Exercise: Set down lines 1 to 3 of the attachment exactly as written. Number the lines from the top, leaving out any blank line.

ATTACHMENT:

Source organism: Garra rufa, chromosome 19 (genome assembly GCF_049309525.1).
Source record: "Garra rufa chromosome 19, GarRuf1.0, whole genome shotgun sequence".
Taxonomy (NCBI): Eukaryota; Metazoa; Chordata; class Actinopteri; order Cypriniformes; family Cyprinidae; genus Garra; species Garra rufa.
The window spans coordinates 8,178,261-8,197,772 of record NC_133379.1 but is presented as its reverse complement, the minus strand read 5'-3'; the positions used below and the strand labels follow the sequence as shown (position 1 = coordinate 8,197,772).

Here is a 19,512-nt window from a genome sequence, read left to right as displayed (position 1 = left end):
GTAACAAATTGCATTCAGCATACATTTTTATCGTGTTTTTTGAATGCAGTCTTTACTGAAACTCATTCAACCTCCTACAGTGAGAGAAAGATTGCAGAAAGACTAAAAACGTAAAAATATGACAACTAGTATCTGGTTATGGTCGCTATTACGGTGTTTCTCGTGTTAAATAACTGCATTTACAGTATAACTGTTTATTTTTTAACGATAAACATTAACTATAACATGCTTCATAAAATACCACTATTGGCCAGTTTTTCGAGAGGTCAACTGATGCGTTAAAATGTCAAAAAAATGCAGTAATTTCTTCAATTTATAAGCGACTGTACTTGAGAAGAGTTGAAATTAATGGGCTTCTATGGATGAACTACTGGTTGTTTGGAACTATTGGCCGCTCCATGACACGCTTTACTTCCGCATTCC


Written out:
Source organism: Garra rufa, chromosome 19 (genome assembly GCF_049309525.1).
Source record: "Garra rufa chromosome 19, GarRuf1.0, whole genome shotgun sequence".
Taxonomy (NCBI): Eukaryota; Metazoa; Chordata; class Actinopteri; order Cypriniformes; family Cyprinidae; genus Garra; species Garra rufa.